Resources for Semicolons & Colons
Rules for Semicolons & Colons
Use a semicolon
1. To separate independent clauses that are not joined by a coordinating conjunction
Example: I understand how to use the comma; the semicolon I have not yet mastered.
2. To separate independent clauses connected by a conjunctive adverb
Example: He took great care with his work; therefore, he was very successful.
3. To combine two independent clauses connected by a coordinating conjunction if either or both of the clauses contain other internal punctuation
Example: Success in college, some maintain, requires intelligence, industry, and perseverance; but others, fewer in number, assert that only personality is important.
4. To separate items in a series when each item has internal punctuation
Example: I bought an old, dilapidated chair; a table, which was in beautiful condition; and a new, ugly white rug.
Example: Call one of the mortgage offices for more information: Florida, 1-800-552-2923; Georgia and Alabama, 1-800-205-5509; Mississippi, (209)878-6449; and Louisiana, 1-800-323-3366.
5. To separate individual items listed vertically
Example: To help us decide which programs to include in the next publication on curriculum development, we need the following current information:
background information on the development of your program;
philosophy behind your program;
descriptive literature on your current activities;
course syllabi; and
faculty development in this area.
Do not use a semicolon
1. To separate a dependent and an independent clause
Incorrect: You should not make such statements; although they are correct.
2. To separate an appositive phrase or clause from a sentence
Incorrect: His immediate aim in life is centered around two things; becoming an engineer and learning to fly an airplane.
3. To precede an explanation or summary of the first clause
Weak: The first week of camping was wonderful; we lived in the cabins instead of tents.
NOTE: Although the sentence above is correctly punctuated, the use of the semicolon provides a miscue, suggesting that the second clause is merely an extension, not an explanation, of the first clause. The colon provides a better cue.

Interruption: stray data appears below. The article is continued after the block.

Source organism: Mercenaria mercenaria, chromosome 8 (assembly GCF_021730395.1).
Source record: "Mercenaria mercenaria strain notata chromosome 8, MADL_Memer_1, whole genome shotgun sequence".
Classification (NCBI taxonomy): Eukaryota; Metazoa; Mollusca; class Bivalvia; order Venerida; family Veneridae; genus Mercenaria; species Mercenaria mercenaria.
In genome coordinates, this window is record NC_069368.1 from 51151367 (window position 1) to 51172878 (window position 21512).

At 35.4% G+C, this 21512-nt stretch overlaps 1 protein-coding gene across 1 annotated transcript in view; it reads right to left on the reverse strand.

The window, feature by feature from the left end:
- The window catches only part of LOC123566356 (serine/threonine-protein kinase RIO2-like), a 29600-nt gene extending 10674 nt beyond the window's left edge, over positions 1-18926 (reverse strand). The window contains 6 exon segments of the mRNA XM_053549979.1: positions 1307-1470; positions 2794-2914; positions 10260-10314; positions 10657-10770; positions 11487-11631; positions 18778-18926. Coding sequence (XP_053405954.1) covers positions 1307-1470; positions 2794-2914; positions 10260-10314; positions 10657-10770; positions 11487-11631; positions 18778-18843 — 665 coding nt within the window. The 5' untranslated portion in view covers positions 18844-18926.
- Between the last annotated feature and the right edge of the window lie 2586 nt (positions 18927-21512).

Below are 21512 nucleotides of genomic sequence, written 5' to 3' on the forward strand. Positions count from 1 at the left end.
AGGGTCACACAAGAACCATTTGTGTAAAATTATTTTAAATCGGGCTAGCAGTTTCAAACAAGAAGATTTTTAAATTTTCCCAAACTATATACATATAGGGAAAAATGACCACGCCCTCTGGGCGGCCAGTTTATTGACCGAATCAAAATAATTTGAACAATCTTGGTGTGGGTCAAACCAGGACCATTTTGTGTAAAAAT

Better: The first week of camping was wonderful: we lived in cabins instead of tents.
4. To substitute for a comma
Incorrect: My roommate also likes sports; particularly football, basketball, and baseball.
5. To set off other types of phrases or clauses from a sentence
Incorrect: Being of a cynical mind; I should ask for a recount of the ballots.
Incorrect: The next meeting of the club has been postponed two weeks; inasmuch as both the president and vice president are out of town.
NOTE: The semicolon is not a terminal mark of punctuation; therefore, it should not be followed by a capital letter unless the first word in the second clause ordinarily requires capitalization. However, usage concerning whether a capital letter should follow a colon is divided. The colon gives the reader a different cue from the semicolon--it tells the reader to look ahead and directs his attention to what follows. You may use a capital letter after colon so long as you are consistent with the instances.
Use a colon
1. To introduce a list (One item may constitute a list.)
Example: I hate this one course: English.
Example: Three plays by William Shakespeare will be presented in repertory this summer at The University of West Florida: Hamlet, Macbeth, and Othello.
2. To introduce a list preceded by as follows or the following
Example: The reasons he cited for his success are as follows: integrity, industry, and pleasant disposition.
3. To separate two independent clauses, especially when the second clause is a summary or explanation of the first one
Example: All of my high school teachers said one thing in particular: college is going to be difficult.
4. To introduce a word or word group which is a restatement, explanation, or summary of the first sentence
Example: These two things he loved: an honest man and a beautiful woman.
5. To introduce a formal appositive
Example: I am positive there is one appeal which you can't overlook: money.
6. To separate the introductory words from a quotation which follows, if the quotation is formal, long, or paragraphed separately
Example: The actor then stated the following: "I would rather be able adequately to play the part of Hamlet than to perform a miraculous operation, deliver a great lecture, or build a magnificent skyscraper."
NOTE: The colon should be used only after statements which are grammatically complete.
Do not use a colon
1. After a linking verb even though the verb precedes a list
Incorrect: The high school I attended was: old, centrally located, and small.
2. After a preposition even though it may precede a list
Incorrect: The University Theater will present the 1984 Playwright's Repertory Festival, featuring rotating performances of: Major Barbara, You Never Can Tell, and Heartbreak House.
3. Interchangeably with the dash
Incorrect: Mathematics, German, English: These gave me the greatest difficulty of all my studies.
NOTE: Information preceding the colon should be a complete sentence regardless of the explanatory information following the clause.
4. Before the word/words for example, namely, that is, or for instance even though these words may be introducing a list
Incorrect: We agreed to the plan: namely, to give him a surprise party.
Incorrect: There are a number of well-known African-American female writers: for example, Nikki Giovanni, Phyllis Wheatley, Alice Walker, Toni Morrison, and Maya Angelou.